What do you think of when you hear someone say, “the grass is always greener on the other side”?
I know for myself those words bring to mind a picture of someone struggling on tippy toes to peek over a fence into the neighboring yard. That someone may have a beautiful property filled with water features and fruit trees, but his human nature is drawn to what is missing…a need he didn’t know existed until he looked over the fence and into his neighbor’s yard. And now discontentment is growing in his heart.
For the past few weeks the Lord has been challenging me with the truths found in Psalm 23…
1 “The Lord is my shepherd; I shall not want. 2 He makes me lie down in green pastures. He leads me beside still waters. 3 He restores my soul. He leads me in paths of righteousness for his name’s sake. 4 Even though I walk through the valley of the shadow of death, I will fear no evil, for you are with me; your rod and your staff, they comfort me. 5 You prepare a table before me in the presence of my enemies; you anoint my head with oil; my cup overflows. 6 Surely goodness and mercy shall follow me all the days of my life, and I shall dwell in the house of the Lord forever.”
Those verses sure don’t sound like the words of someone struggling with contentment, someone peeking over his neighbors fence to figure out what he’s missing out on. No, it’s rather the opposite. They speak of a deep set trust in the Lord and an understanding of His love and protection.
Verse 1 – Sheep trust their shepherd
The first part of verse one implies that because “The Lord is my Shepherd…” we are then His sheep. And this isn’t the first time we are called sheep in Scripture. Back then, sheep and shepherds were very well known and understood. I’m not sure everyone enjoyed being compared to sheep, but in context with who the Shepherd is, it was the best news anyone could receive. Sheep were very vulnerable to predators, and relied on their shepherds for protection, food and water. Night and day, sheep needed to be watched and cared for. In the same way, the Lord desires for us to look to Him to meet our needs, to find our contentment.
Once the truth that “The Lord is my shepherd…” started sinking in, it’s implications floored me. No matter how much I may think I know or how great my plans are, I am constantly in need of the guidance and protection of the Shepherd. And He longs to care for His sheep. He loves His sheep so much that He laid down His life for them.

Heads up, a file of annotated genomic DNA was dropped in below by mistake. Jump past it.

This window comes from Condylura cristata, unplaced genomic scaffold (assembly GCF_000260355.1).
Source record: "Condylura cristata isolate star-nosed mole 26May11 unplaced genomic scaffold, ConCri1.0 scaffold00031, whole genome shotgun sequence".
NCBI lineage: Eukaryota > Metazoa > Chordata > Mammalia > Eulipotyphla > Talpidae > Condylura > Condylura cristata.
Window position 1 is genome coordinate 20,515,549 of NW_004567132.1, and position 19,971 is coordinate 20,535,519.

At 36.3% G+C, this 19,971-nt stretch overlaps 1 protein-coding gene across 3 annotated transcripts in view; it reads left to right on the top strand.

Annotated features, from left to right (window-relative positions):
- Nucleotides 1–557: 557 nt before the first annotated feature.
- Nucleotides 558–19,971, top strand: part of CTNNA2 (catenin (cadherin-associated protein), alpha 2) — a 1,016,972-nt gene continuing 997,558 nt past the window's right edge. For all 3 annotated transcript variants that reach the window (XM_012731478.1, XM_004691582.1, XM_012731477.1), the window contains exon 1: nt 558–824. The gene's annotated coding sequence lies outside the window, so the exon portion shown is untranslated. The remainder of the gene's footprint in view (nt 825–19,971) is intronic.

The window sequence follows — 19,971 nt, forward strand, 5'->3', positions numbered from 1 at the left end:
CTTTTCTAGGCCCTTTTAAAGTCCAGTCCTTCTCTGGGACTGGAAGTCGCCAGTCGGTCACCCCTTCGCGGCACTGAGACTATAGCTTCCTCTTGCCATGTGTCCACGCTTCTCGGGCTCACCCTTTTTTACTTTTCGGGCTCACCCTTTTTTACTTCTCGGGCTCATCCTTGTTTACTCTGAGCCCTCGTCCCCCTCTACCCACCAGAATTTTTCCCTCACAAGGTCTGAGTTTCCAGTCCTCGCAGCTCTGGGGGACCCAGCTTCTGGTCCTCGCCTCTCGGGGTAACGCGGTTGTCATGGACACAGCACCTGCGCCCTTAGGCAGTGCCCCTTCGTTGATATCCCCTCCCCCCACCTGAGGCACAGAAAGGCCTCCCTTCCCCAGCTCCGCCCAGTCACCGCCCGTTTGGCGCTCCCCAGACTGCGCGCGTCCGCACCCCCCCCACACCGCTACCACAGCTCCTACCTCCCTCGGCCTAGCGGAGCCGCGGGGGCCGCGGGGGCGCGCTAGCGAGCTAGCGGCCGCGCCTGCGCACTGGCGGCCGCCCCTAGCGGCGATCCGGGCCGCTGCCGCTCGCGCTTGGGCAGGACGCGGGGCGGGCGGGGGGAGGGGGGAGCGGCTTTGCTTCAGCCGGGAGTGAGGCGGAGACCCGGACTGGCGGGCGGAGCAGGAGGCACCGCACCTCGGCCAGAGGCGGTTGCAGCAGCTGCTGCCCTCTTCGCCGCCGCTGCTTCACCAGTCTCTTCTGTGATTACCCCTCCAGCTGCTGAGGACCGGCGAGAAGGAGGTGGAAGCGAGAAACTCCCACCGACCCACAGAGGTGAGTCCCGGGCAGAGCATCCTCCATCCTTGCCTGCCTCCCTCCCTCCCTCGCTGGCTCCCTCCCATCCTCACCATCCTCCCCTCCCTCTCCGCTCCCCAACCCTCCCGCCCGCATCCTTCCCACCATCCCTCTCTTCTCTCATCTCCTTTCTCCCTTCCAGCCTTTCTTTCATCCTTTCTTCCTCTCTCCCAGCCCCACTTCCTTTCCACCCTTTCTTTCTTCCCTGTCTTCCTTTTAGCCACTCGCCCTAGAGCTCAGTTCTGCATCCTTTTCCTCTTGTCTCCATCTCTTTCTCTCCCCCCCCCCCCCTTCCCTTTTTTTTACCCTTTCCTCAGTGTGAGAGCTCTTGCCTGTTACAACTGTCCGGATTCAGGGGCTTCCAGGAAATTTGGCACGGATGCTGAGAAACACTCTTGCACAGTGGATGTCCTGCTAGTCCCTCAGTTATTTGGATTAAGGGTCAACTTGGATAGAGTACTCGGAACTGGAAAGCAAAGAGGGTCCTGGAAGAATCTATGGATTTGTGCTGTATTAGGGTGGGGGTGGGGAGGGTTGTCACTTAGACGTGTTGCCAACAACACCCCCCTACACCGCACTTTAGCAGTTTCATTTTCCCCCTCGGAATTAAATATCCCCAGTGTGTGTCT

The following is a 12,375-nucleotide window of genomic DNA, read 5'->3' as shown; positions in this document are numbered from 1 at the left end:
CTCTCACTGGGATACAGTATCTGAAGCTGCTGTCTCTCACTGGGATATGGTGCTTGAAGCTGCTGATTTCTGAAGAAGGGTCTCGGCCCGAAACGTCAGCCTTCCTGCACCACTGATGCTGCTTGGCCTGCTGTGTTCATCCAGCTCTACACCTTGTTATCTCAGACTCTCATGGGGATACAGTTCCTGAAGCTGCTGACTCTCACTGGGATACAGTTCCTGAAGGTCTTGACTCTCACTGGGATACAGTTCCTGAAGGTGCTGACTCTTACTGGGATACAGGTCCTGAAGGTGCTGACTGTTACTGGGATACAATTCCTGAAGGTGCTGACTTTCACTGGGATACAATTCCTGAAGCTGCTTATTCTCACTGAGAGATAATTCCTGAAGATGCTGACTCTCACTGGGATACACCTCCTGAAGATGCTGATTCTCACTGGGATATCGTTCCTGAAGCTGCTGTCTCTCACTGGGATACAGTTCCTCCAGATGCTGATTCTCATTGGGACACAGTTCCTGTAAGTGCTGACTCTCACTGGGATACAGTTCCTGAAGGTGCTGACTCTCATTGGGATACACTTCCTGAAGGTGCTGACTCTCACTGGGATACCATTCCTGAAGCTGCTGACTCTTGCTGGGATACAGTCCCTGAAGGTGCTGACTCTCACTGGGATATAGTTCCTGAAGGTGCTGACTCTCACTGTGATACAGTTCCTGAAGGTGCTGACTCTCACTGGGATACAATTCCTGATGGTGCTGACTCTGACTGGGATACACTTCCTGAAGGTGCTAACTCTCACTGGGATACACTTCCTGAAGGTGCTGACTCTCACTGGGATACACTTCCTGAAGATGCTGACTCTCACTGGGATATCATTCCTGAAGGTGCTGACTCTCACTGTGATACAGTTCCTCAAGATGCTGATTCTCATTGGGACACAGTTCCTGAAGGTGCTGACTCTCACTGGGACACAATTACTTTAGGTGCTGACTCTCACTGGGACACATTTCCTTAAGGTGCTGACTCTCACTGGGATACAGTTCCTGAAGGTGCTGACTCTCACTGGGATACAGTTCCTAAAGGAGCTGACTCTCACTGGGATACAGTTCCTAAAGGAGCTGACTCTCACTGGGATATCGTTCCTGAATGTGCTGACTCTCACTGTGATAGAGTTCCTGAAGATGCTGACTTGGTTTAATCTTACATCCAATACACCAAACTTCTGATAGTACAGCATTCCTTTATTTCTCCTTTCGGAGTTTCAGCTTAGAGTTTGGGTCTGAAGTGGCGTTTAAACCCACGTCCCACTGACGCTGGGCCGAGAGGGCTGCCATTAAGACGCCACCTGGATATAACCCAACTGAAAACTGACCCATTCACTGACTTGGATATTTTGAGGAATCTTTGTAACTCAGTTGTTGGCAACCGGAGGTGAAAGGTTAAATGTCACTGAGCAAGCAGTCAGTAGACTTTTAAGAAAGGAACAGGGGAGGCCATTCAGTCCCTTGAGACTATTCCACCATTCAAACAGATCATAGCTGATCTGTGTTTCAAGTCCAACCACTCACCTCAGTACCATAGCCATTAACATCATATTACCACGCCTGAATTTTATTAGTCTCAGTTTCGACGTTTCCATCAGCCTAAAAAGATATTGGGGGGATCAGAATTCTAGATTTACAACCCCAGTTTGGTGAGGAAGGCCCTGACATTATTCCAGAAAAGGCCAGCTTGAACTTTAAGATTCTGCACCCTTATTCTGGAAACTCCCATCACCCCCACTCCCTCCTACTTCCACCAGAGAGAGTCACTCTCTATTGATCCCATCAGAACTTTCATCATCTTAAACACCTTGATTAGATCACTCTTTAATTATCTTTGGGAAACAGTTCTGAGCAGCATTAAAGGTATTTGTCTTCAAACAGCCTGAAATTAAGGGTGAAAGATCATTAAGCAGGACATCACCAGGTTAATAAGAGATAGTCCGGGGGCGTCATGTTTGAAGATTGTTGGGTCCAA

Now take a look at the second part of that verse, “…I shall not want.”
Because the Lord is my shepherd, He provides everything I need. I don’t even have to want for something (what an amazing truth!!). Let me make a quick clarification here. I don’t believe David (the author of this psalm) is saying that we will never have wants, dreams or desires. Those are beautiful, often God-given and vital to becoming who God created us to be. I believe he is using want as a synonym to need, and God alone knows what we need. We need only to surrender to Him, and trust that His plans are for our good and His glory.
Verses 2-5 – The Shepherd is in control
Verses 2-5 remind me that it’s the Lord who is in control, not us. He knows we need rest and He will provide that for us. He alone restores our souls and leads us down roads for the sole reason of making us more like Himself and bringing glory to His name.
Life is not always lived on mountaintops, and He allows us to walk through hard valleys. The beauty in these dark seasons is that we don’t need to be afraid, because He isn’t only with us; He is also guiding and protecting us. He goes before and provides above and beyond for all of our needs. His provisions are greater than anything we can imagine, because He is the Author and Creator of life. He is the only one who will fulfill our needs.
Verse 6 – Live with an eternal perspective
The final verse of this Psalm is what hit home for me. Because “The Lord is my shepherd; I shall not want” (verse 1), no matter what is going on around me, “…goodness and mercy shall follow me all the days of my life, and I shall dwell in the house of the Lord forever” (verse 6).
This doesn’t mean that life will be easy, more likely the opposite will be true. But as we cling to Him, meditate on His Word, spend time in prayer and seek fellowship with other believers, He will grow and strengthen us. He will guide us in how to follow His leading, how to hear His voice and how to trust Him to meet all of our needs.
He will teach us that our contentment is found in Him alone. We don’t deserve it, but that’s the beauty of God’s grace. We did nothing to deserve the gift of eternal life, but because of His love for us, we can confess our sins and accept this free gift of salvation; this gift of a relationship with the Creator of the Universe and the promise of eternity with Him in heaven.
When we see Jesus at the end of our life, He isn’t going to ask us what we did with our neighbor’s yards, He is just concerned with how we cared for our own property, what He entrusted us with. Were we good stewards of our time, treasures and talents? Or did we waste time looking over the fence and longing for what our neighbors had?
The Lord is our shepherd and He has a wonderful plan for our lives. But this life isn’t about our own comfort; it’s all about Him. It’s all about bringing Him glory in all we do. It’s all about trusting Him no matter what. And it’s all about holding what He’s entrusted to us with open hands and asking Him to help us use it to glorify Him for as along as we are here on earth.